On February 1, hours after Myanmar’s military coup, team leaders from the Mizzima media group held an emergency meeting in Yangon.
Seasoned journalists at the outlet had started to work out an operational contingency plan days before the coup, as rumors of the impending recovery spread.
When the military takeover, it was clear that Min Aung Hlaing’s junta would revoke Mizzima’s license and block his television signal and his reporters were forced into hiding.
“Either you’re going to stay with Mizzima, fight together at the risk of your life for at least two years, or you won’t work for us,” editor-in-chief Soe Myint told staff.
Within a week, most had left their offices and homes and dispersed to hiding places around Yangon and other cities. More recently, some have settled in parts of the country controlled by armed ethnic groups who have long been fighting the army and supporting urban activists who resist the coup. When troops attacked the Mizzima headquarters on March 9, there was no one left.
The company has around 80 employees, freelancers and volunteers working underground, in ethnic areas, in India and Thailand. The group recently posted a clip of their reporters climbing on laptops in a tent in the jungle and reading and satellite broadcasting from an unknown location in Myanmar.
“This is our plan for the next two years,” Soe Myint told the Financial Times. “We can’t depend on just one domain, and we can’t abandon the channel for security reasons or for any reason.”
The flight of society to urban hideouts and rebel redoubts occurs in other news groups, as the country’s media are forced to report post-coup unrest in increasingly trying conditions.
The reorganization is also an indicator of the determination of Myanmar’s anti-coup activists to support a so-called spring revolution against the junta, as well as a growing tactical alliance between activists from the country’s Burmese ethnic center and the rebel groups in Kachin, Karen and other minority states.
Soe Myint confirmed that Mizzima operated in two ethnic states, which he declined to name. A court in the Indian state of Manipur this week shrine granted to two of the point of sale journalists.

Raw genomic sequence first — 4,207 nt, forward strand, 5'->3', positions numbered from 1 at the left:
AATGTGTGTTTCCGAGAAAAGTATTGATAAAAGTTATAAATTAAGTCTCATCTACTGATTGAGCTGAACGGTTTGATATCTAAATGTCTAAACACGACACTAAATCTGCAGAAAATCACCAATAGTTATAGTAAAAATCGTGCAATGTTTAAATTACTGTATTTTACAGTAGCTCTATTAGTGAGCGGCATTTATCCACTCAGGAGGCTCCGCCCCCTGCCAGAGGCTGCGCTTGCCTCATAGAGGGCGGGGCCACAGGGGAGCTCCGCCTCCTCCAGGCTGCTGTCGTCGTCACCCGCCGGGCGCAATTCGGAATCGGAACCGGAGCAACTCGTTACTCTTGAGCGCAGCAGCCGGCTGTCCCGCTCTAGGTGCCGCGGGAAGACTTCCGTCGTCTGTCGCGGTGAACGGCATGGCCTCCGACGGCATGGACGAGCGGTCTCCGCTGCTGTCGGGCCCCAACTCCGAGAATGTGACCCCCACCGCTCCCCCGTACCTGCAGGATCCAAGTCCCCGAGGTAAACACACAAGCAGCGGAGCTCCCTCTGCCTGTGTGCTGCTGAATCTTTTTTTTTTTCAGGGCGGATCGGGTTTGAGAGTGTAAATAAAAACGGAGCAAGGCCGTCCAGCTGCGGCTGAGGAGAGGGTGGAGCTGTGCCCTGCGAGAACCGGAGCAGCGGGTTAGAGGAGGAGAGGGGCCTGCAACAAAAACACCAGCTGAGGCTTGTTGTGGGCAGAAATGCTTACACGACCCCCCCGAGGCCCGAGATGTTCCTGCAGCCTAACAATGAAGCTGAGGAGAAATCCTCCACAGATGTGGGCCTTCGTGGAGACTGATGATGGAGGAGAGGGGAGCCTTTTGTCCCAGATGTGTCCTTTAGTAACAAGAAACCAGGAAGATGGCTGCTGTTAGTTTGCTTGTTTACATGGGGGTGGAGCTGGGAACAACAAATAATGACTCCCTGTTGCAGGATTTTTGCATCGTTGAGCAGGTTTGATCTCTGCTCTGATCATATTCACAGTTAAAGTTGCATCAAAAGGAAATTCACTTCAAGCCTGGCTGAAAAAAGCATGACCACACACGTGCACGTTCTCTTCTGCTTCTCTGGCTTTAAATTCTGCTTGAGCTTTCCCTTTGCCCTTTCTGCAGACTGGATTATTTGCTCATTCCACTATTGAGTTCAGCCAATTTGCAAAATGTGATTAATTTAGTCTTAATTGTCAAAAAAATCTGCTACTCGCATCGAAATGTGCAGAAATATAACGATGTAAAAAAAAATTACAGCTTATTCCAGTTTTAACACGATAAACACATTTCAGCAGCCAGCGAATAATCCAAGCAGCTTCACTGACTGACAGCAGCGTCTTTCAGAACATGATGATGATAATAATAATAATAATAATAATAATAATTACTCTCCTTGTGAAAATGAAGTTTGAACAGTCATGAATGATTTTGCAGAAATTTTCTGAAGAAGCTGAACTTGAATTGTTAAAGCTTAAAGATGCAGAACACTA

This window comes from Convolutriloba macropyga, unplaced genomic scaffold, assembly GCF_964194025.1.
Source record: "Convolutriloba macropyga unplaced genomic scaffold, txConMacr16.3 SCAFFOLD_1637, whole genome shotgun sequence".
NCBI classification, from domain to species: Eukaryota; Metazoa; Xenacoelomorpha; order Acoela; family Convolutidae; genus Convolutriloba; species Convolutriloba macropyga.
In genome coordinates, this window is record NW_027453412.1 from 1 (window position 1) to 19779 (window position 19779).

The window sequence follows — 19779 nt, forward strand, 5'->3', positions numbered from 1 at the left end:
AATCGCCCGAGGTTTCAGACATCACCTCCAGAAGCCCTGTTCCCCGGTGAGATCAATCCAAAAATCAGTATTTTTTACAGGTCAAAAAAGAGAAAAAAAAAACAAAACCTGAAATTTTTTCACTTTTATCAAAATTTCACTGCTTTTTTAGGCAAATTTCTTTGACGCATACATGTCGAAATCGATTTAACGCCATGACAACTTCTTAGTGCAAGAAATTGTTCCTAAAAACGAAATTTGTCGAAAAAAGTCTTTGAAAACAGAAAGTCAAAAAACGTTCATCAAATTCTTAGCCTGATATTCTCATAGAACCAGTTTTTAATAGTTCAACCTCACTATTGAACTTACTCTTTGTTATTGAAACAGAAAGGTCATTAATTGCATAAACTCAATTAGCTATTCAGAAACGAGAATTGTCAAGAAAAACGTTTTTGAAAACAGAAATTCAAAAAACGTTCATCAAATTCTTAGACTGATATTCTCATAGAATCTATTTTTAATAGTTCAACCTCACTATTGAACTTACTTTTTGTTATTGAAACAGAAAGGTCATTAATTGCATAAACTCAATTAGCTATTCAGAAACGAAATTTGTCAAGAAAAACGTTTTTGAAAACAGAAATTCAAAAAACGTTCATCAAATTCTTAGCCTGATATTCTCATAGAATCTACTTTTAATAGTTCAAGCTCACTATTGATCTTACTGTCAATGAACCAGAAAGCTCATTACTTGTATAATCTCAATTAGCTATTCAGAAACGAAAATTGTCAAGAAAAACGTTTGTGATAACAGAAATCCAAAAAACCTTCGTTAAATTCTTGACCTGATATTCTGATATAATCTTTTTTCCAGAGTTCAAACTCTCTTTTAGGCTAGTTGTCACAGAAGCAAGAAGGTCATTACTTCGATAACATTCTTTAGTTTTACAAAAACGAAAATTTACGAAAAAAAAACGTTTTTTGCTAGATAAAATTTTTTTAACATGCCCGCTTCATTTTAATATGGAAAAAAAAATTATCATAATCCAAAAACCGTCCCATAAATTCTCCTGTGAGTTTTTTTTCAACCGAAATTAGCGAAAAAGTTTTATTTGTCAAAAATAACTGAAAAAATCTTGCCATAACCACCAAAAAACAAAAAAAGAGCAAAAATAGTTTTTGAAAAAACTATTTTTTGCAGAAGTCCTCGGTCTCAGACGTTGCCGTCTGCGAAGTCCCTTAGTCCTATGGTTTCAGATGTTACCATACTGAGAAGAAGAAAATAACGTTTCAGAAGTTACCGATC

The junta arrested dozens of journalists, including from the Associated Press and the BBC. Authorities last week also indicted a Japanese journalist for allegedly spreading false news.
More than 40 journalists have been arrested, according to the Committee to Protect Journalists. The military regime has taken further steps to crush the independent press, announcing a ban on satellite TV receivers and ordering Myitkyina News Journal, a outlet in Kachin, to shut down.
Troops shot at people filming them and police regularly search the phones of journalists and activists during spot checks or arrests. Journalists recognize that their ability to work is increasingly compromised.
Swe Win, editor-in-chief of Myanmar Now, another site tasked with shutting down by the junta, said this week at a panel hosted by Vice, that “a huge percentage of original reporting has been wiped out since the coup. State”. He added that the country was on the verge of becoming “another hermit state” similar to North Korea.
“They are going to shut down all independent and private media in Burma,” Thar Lun Zaung Htet, editor-in-chief of Khit Thit Media, told FT. “We need help and support.”
Khit Thit Media was founded in 2018 and also faced legal threats from the military under the ousted government of Aung San Suu Kyi, who himself was internationally convicted for sue journalists and reviews.
Khit Thit’s website was decommissioned shortly after the coup by cyber attacks the company blamed on the military. Thar Lun Zaung Htet is in Thailand and eight of his journalists inside Myanmar are in hiding to avoid arrest.
For Burmese media groups, reporting clandestinely or from exile brings a sense of déjà vu, as some made their debut in Thailand or other neighboring countries when previous military regimes ruled the country from 1962 to 2011. Then, as now, they set up a cell like organizations in Myanmar and abroad, sharing information with colleagues only on a limited basis to evade authorities.
Soe Myint co-founded Mizzima in New Delhi in 1998, operating in India and Chiang Mai, Thailand in its early years. It was one of the first media groups to return to Myanmar in 2011, when the democratic transition began.
The group is determined to return to their home base after their operation in the jungle. Before dinner, Mizzima reporters recite aloud four pledges, including a vow to “remember the sacrifices” of the detained personnel, and this one: “We will see each other in Yangon”.
Additional reporting by Eli Meixler in Hong Kong and Than Win Htut in Thailand